In the 1950s, marketing whiz Stanley Arnold was working at Young &
Rubicam, where he was asked to come up with a marketing campaign for Remington Rand. The company was among the most
conservative in America. Its chairman at the time was retired General Douglas
MacArthur. Intimidated at first by a company that was so much a part of America, Arnold also found in that
phrase the first inspiration for a campaign. After thinking about it, he went to the New York offices of Merrill Lynch,
Pierce, Fenner and Beane, and placed the ultimate odd-lot order:
"I want to purchase," he told the broker, "one share of every single stock listed on the New York Stock Exchange." After a
vice president tried to talk him out of it, the order was finally placed. It came to more than $42,000 for one share in each of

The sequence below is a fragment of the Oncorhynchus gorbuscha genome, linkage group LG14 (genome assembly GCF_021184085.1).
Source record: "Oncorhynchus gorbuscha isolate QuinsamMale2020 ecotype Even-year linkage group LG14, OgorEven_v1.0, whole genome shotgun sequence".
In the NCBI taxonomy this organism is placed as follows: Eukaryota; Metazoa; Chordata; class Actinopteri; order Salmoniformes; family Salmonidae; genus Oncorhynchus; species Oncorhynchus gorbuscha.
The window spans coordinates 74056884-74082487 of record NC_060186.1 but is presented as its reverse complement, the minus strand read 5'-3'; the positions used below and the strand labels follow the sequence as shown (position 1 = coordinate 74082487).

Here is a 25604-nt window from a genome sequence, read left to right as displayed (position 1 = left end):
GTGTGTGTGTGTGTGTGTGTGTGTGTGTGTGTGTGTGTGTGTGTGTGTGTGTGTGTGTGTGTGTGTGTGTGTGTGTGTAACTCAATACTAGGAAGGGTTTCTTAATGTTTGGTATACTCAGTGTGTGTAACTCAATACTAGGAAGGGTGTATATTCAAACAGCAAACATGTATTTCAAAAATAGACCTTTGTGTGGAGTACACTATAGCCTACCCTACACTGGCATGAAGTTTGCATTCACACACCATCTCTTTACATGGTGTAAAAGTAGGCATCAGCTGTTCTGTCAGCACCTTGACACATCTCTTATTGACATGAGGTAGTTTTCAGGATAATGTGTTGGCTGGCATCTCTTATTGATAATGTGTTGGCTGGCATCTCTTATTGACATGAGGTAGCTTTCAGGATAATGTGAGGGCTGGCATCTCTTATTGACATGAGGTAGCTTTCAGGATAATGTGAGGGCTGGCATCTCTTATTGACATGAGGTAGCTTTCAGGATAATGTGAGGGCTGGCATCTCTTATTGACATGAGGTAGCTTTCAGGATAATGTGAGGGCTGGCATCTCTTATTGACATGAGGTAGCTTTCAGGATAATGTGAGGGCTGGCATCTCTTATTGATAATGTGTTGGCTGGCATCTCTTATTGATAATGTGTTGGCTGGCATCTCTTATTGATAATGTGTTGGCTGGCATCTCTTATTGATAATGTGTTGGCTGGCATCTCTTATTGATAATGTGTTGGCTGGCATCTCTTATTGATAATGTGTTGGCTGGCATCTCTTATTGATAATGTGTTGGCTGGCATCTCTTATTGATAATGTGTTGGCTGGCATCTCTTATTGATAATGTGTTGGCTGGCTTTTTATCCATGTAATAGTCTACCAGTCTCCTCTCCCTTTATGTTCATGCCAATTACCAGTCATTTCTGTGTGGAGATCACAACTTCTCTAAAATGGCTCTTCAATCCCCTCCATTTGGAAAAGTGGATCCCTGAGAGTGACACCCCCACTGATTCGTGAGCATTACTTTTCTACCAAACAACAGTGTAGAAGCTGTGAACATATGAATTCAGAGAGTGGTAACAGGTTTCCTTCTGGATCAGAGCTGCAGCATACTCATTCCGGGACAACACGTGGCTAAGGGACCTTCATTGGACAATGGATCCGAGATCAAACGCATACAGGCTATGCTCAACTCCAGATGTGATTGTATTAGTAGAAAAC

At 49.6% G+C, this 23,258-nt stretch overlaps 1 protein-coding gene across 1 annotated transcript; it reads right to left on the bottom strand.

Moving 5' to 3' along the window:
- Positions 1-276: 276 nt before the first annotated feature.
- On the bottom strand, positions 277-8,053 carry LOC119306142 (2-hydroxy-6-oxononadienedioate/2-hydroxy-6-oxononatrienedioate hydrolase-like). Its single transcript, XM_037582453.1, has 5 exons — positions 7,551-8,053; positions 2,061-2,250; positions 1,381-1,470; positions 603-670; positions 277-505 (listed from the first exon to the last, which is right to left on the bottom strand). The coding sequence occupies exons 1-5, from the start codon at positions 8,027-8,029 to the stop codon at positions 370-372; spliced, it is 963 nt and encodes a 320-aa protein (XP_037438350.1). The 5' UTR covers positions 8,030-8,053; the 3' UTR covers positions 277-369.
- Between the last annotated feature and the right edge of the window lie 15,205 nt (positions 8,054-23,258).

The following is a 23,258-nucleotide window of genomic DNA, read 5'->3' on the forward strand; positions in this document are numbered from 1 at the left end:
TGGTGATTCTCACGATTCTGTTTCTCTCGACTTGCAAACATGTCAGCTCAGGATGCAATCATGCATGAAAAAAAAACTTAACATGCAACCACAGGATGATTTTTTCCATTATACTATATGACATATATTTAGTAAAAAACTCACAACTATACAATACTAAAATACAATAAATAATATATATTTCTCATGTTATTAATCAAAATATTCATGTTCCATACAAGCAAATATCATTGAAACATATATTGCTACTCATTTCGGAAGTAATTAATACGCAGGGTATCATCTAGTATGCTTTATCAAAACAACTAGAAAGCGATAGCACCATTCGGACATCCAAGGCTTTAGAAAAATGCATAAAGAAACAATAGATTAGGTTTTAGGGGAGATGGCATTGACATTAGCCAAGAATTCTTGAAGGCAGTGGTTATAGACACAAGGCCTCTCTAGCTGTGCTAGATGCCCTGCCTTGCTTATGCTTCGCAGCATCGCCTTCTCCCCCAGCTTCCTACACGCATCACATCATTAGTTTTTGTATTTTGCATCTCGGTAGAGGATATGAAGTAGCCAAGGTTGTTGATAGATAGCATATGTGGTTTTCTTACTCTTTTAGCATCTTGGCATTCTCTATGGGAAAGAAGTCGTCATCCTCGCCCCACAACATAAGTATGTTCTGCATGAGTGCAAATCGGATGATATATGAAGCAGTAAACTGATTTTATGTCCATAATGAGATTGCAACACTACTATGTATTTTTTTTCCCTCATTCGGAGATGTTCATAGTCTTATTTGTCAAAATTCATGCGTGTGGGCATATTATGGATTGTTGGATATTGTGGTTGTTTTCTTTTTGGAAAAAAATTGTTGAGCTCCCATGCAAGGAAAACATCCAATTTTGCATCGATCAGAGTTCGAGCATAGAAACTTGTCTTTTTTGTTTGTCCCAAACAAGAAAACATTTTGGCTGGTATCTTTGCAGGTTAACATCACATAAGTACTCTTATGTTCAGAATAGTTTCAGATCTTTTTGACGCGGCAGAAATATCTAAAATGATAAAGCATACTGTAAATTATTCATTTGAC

the 1098 companies listed on the Big Board at the time. Arnold now took his diversified portfolio into a meeting of Remington
Rand's board of directors, where he argued passionately for a sweepstakes campaign with the top prize called A Share in
America. The conservative old gentlemen shifted around in their seats and discussed the idea for a while. "But Mr. Arnold," said
one, "we are not in the securities business." Said another, "We are in the shaver business."
"I agree that you are not in the securities business," said Arnold, "but I think you also ought to
realize that you are not in the shaver business either. You are in the people
business." The company bought the idea.
Peter Hay, The Book of Business Anecdotes, in
Bits and Pieces, Oct, 1990.
The more I get to know people, the more I love my dog.
Frederick the Great.